MSc Degree in Hydrogeology
United Kingdom, Birmingham
MSc Degree in Hydrogeology
Why Birmingham MSc Hydrogeology?
• Longest running hydrogeology MSc course in the UK (48 years; >800 graduates from > 50 countries)
• Very strong and vibrant graduate network worldwide in consultancy, academia, and regulatory sectors
• Extensive industry involvement (over 40 groundwater organisations)
• Outstanding employment opportunities with well-recognised shortage and increasing demand for hydrogeologists in many countries worldwide
This MSc course is designed for those looking for a fascinating, varied career that is aimed at safeguarding both human and environmental well-being, including in the context of climate change. Offering a comprehensive education in the theory and practice of groundwater science and engineering, the course provides an excellent basis for careers in scientific, engineering and environmental consultancies, water companies, major industries, research, and government scientific and regulatory services in the UK and abroad. Hydrogeology is a multidisciplinary subject and we welcome students from a range of science backgrounds, including geosciences, engineering, physics, mathematics, chemistry, biosciences, computer sciences, and environmental sciences. The lecture component of the programme encompasses the full range of hydrogeology topics, including groundwater resources, contamination, remediation, and engineering. A wide choice of project topics is also available, including many with industry. The MSc is a full 12-month programme, though we also offer a ‘split registration’ option that allows the course to be taken over two years.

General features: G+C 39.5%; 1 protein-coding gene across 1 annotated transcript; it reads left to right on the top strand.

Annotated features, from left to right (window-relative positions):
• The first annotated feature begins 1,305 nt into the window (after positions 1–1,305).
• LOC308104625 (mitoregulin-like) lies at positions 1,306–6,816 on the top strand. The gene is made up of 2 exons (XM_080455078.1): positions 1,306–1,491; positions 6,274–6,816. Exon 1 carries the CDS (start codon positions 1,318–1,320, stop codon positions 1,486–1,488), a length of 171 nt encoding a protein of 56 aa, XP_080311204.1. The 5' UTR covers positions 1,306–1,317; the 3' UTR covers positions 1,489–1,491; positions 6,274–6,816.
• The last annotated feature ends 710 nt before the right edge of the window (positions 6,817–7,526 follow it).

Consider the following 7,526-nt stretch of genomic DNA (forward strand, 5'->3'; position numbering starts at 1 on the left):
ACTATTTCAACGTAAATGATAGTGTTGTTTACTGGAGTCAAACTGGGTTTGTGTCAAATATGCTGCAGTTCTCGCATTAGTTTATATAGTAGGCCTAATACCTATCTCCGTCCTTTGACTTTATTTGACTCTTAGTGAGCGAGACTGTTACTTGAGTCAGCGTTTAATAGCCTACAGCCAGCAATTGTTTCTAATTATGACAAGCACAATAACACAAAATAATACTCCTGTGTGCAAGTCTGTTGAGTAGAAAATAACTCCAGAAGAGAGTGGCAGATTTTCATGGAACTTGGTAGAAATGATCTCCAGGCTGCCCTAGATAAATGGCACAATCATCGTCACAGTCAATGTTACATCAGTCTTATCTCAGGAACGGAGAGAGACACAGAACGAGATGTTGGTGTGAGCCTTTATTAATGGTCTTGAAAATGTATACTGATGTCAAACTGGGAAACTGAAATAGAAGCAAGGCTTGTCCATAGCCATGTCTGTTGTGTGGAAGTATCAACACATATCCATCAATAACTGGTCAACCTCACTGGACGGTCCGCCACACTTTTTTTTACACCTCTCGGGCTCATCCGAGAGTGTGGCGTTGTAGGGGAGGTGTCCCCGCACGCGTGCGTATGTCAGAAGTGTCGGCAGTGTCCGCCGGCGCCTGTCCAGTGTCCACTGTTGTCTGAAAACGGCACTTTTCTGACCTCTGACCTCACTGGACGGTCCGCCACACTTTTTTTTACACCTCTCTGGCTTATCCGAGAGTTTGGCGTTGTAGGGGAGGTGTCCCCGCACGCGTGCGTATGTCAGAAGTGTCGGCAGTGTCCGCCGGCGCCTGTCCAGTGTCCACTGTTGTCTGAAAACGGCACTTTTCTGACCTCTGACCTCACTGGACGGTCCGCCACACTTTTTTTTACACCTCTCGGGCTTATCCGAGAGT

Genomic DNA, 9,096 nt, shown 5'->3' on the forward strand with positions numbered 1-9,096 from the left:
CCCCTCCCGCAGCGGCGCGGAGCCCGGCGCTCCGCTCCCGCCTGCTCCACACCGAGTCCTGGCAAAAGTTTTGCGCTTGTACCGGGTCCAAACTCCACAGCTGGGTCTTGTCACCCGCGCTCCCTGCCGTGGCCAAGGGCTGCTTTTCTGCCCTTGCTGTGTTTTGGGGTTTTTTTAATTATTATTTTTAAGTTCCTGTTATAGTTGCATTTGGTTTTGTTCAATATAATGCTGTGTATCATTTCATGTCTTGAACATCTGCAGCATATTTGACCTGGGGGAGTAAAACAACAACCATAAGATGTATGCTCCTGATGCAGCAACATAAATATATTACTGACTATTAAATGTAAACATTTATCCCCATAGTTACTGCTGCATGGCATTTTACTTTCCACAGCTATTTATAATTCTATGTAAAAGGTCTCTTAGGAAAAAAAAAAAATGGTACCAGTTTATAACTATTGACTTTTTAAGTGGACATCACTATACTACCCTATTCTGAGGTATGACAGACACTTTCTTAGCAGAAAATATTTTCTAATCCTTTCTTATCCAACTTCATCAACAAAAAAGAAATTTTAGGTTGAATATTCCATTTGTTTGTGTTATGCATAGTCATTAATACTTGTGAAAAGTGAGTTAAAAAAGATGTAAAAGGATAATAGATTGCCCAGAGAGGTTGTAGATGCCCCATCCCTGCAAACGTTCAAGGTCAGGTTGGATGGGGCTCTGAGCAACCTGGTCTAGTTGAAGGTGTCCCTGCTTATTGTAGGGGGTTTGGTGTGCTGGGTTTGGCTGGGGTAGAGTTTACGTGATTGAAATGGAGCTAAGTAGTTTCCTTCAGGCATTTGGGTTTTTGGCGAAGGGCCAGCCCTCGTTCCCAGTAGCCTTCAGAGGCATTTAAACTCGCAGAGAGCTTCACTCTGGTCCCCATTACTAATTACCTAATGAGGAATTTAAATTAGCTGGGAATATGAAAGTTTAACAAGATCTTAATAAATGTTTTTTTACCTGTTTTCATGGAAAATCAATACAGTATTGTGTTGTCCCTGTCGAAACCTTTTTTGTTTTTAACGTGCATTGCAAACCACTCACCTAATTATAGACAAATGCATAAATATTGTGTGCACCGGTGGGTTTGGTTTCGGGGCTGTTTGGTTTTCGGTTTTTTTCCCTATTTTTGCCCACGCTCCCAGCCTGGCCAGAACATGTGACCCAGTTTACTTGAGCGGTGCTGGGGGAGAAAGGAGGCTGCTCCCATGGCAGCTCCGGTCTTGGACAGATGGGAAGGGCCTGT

The taught part of the course is divided between two terms of 11 weeks. The autumn term (September to December) includes a week of fieldwork where a range of field testing and sampling is undertaken on the University campus research borehole array and visits are made to a range of sites in the UK where, for example, groundwater remediation, wetland conservation, river augmentation, waste disposal, or drilling can be seen in action. Students also attend a national research conference.
In the spring term (January to March), in addition to the taught modules, there is a programme of seminars involving industry speakers. From May to August students undertake an individual project. Projects are often with groundwater/environmental consultants or with government bodies, or may be associated with staff research. They may be based in the UK or overseas, and be focused on field work, laboratory work, computer modelling, or a combination of these.
Career openings include those with consulting engineering and environmental firms, government scientific services and regional water companies, both in this country and abroad. Demand for hydrogeologists is substantial and students from the course are highly regarded by employers.
Organised by Geography, Earth and Environmental Sciences.